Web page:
Sheldon Wolfchild, a Dakota filmmaker and descendant of Medicine Bottle — who was hung at Fort Snelling after the 38 in Mankato were killed — agreed that the piece is traumatic and inappropriate for a public park. “Generational trauma comes directly back into yourself and what our young people face,” he says. “We have the highest suicide rate for our young people. What are our young children going to say when they see that scaffold? They have no other place to go but to think about killing themselves.”
Sam Wounded Knee, a Dakota from Crow Creek, said the work is disrespectful. “It makes you cry to walk up the stairs to see that,” he said. As soon as he heard about the sculpture on Friday, he got in his car and went to the sculpture garden. “I had to see it myself,” he said. Speaking before the Walker’s announcement that the sculpture would be removed, Wounded Knee said that removal was the only option. “There’s no, ‘we’ll do this better or do that better next time,’” he said. “No — you do it now, or we’ll do it for you. Because wood’s flammable.”
A Career of Work About Race and Genocide
“Scaffold” isn’t the first piece Durant has made touching on Native people’s trauma. He’s been making work about white supremacy and the dark chapters of US history — particularly as it has affected Native people and African Americans — for more than a decade.
His 2002 sculpture, “Upside Down: Pastoral Scene”, for example, recalls America’s history of lynchings. It depicts an upturned tree and is accompanied by a soundtrack that includes Billie Holiday’s “Strange Fruit” and Public Enemy’s “Fear of a Black Planet.”
In 2003, at the Walker Art Center, Durant created “Garden Project” in collaboration with students from Four Directions and Heart of the Earth, two charter high schools serving Native Americans. That work also featured an upturned tree, and Durant included audio tracks that mixed pow-wow recordings with students “rapping, telling stories, and reading — in English, Ojibwe, and Lakota — about contemporary themes (AIDS, homelessness, teen pregnancy, basketball) and historical issues (the 1890 massacre at Wounded Knee),” according to a description on the Walker’s website.
In 2005, Durant created “Proposal for White and Indian Dead Monument Transpositions, Washington DC,” which reproduced monuments around the country commemorating Native American massacres. According to a description of “Proposal” from the Los Angeles County Museum of Art, which acquired the work for its collection, Durant suggested that the monuments should be relocated and shown together on the National Mall.
More recently, Durant’s work has taken on white supremacy more directly. Since 2008 he has made a series of works that literally read “End White Supremacy.” He has also made work that directly addresses being a white ally. “We need to learn from the people we’ve been oppressing,” he told the Bay State Banner last year.
A Lack of Community Engagement
However noble their intentions may have been, Durant and the Walker failed to do their due diligence regarding community engagement, said Anishinaabe artist and curator Andrea Carlson.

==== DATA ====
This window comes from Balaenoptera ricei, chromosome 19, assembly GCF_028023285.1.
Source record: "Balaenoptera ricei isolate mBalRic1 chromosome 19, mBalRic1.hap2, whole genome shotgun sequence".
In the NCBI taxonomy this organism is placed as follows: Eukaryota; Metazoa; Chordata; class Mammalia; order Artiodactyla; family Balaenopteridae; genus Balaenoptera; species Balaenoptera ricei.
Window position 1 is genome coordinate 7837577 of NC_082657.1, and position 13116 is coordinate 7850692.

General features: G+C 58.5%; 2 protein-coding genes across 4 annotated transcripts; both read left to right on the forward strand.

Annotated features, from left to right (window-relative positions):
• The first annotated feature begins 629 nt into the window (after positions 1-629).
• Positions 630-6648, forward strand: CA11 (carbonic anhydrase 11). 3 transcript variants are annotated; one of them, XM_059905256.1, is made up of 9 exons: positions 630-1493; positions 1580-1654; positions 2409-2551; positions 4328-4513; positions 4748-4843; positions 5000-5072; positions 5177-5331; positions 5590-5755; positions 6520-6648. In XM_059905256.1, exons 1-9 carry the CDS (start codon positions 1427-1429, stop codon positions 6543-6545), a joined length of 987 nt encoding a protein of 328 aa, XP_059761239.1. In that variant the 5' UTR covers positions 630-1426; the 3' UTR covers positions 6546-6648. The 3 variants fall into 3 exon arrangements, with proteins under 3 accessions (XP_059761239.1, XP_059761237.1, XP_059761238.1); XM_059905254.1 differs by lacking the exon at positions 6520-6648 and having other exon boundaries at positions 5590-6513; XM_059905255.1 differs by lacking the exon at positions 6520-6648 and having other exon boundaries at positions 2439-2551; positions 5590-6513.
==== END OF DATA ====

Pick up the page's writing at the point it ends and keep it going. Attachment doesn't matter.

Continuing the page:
“Why wouldn’t an artist or curator want to research their subject?” she asked. “Why willfully exclude them? Even if it means having to respectfully reach out to people, perhaps compensating them for their time and expertise. Own your curatorial rigor by fearlessly talking to people.”
Asked why the Native community wasn’t engaged in the curation of Durant’s piece, Viso told Hyperallergic:
Due to the complex make-up of ‘Scaffold’ as the composite of 7 discreet scaffolds, the Walker did not realize how literally the work emulates the gallows structure that was used in this atrocity. As such, we failed to readily prepare for the impact of the work upon the Dakota community in advance of this work’s siting.
Graci Horne, the artist and curator who helped organize the occupation outside the park, added that Native people, and Dakota people in particular, don’t need non-Natives to tell their stories for them. “What’s happening with ‘Scaffold’ is that we are waking up to the fact that we need our own Native people to represent our own Native art,” she said. As a curator, Horne has worked with the Walker and other large art institutions in the Twin Cities. “I always find myself as the only Native voice at the table and this is concerning to me,” she said. “Most of these institutions, not just in Minnesota, but all over the United States, have non-Native representation about our history. That’s not right.”
The issue of the identity of the artist presenting work about a trauma that is not her or his own recalls the recent controversy around Dana Schultz’s painting of Emmet Till in the 2017 Whitney Biennial. Schutz was criticized for depicting a historic trauma and creating an abstracted portrait of Till’s corpse. Schutz’s work was partly criticized for seeking to represent African American trauma, which many people considered problematic coming from a white woman. Both controversies bring up questions about whether or not white artists can create work about the pain of communities they do not belong to, and whose voices should be elevated to speak about the atrocities of our history.
As for “Scaffold,” it remains to be seen how quickly the sculpture will be removed, what will be done with it, and what will eventually stand in its place. According to a statement by Rory Wakemup, director of Minneapolis’s All My Relations Gallery, which shows Native American art, the gallery will hold a meeting of Dakota elders tomorrow in anticipation of Wednesday morning’s meeting between elders and the Walker, the artist and his representatives, and members of the park board and municipal officials. In the meantime, the Walker has pushed back the grand reopening of the park to Saturday, June 10. The museum will release a public statement at 2pm on Wednesday, following the meeting.